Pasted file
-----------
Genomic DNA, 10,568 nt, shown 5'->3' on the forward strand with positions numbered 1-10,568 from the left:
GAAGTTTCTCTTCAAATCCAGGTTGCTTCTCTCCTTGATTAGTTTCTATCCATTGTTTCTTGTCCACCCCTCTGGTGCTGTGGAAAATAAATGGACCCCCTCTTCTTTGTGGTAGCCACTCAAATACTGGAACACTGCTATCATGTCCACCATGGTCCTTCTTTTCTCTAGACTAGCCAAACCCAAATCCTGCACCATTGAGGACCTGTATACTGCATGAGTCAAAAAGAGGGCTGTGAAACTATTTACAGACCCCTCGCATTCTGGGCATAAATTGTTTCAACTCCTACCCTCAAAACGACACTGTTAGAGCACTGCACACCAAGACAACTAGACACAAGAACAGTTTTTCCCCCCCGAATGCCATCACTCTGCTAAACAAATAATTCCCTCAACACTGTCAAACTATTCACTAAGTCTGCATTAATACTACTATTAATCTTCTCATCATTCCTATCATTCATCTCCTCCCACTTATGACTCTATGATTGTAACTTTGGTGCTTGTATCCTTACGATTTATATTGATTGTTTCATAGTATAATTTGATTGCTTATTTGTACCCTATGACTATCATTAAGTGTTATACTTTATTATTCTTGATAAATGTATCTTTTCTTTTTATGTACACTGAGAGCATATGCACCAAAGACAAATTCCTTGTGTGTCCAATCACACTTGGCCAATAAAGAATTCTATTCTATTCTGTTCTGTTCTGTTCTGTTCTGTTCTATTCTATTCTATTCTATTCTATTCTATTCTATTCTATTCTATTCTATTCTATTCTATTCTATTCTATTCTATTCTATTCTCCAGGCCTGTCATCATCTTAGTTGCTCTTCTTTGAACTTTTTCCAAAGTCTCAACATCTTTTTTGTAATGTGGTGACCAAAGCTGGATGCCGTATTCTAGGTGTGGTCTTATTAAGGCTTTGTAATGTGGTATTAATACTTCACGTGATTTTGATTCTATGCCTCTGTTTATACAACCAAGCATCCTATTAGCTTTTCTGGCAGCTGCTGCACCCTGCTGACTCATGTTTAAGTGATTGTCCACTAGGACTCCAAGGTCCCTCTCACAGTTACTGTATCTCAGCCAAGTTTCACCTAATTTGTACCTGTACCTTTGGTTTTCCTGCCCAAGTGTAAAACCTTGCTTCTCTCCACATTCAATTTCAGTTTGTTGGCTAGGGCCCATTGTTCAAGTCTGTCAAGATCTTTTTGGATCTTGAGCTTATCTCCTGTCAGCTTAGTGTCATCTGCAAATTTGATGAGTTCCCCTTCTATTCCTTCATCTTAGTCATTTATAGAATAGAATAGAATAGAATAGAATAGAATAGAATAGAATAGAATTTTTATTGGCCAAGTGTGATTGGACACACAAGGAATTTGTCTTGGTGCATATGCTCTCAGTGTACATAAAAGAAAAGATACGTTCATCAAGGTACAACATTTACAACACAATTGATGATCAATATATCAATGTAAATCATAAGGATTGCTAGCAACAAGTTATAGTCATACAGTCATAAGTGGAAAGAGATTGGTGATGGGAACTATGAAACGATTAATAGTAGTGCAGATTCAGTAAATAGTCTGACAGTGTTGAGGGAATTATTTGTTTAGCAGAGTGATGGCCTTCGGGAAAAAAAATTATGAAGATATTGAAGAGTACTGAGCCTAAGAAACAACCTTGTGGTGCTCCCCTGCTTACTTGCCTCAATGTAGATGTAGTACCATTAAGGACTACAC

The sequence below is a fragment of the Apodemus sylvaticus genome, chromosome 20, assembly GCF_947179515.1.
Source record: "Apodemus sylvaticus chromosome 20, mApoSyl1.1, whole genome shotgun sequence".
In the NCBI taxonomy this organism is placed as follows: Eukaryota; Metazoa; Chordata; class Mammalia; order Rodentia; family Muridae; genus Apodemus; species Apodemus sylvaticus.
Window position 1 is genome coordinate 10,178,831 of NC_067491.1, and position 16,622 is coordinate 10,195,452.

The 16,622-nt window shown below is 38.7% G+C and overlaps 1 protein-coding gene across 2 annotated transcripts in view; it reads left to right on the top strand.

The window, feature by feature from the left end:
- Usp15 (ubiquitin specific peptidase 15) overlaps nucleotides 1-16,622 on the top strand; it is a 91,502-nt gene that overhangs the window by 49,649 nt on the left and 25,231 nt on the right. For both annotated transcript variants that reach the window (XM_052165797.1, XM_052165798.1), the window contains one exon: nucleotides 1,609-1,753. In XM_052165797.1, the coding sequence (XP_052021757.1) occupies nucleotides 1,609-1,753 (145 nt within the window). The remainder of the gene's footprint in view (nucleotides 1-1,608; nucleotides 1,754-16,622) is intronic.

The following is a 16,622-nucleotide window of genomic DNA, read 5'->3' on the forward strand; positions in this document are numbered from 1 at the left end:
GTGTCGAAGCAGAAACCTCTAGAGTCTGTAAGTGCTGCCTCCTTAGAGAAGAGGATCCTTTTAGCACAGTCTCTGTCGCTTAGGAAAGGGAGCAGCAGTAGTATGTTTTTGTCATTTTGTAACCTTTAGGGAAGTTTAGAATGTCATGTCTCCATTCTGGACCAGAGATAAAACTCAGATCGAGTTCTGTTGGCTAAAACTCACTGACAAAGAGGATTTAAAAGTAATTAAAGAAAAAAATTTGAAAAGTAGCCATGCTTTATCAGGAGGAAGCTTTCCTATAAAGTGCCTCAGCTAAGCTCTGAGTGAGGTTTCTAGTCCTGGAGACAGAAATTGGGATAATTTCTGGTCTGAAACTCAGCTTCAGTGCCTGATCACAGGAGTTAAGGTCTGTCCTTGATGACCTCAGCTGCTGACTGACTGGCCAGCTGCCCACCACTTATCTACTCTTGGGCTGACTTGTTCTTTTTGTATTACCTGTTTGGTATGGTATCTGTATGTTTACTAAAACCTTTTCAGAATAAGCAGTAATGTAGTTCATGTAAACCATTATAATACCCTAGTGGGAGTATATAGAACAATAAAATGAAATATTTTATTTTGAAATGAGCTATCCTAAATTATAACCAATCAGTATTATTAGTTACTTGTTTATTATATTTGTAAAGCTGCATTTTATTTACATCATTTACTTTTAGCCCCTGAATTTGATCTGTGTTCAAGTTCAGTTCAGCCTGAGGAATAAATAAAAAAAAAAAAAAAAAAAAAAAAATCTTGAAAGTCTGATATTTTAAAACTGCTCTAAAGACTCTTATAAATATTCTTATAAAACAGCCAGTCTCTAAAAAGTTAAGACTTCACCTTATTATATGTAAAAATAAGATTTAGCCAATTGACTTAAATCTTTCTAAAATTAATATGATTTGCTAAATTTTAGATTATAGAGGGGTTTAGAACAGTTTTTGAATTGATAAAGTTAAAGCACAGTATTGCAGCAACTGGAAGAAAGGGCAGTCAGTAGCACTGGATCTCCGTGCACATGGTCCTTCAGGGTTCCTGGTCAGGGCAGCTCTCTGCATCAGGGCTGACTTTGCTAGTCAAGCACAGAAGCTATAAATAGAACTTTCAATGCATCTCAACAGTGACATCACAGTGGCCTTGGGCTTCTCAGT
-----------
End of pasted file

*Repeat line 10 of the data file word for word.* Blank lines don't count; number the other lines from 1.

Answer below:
The following is a 16,622-nucleotide window of genomic DNA, read 5'->3' on the forward strand; positions in this document are numbered from 1 at the left end: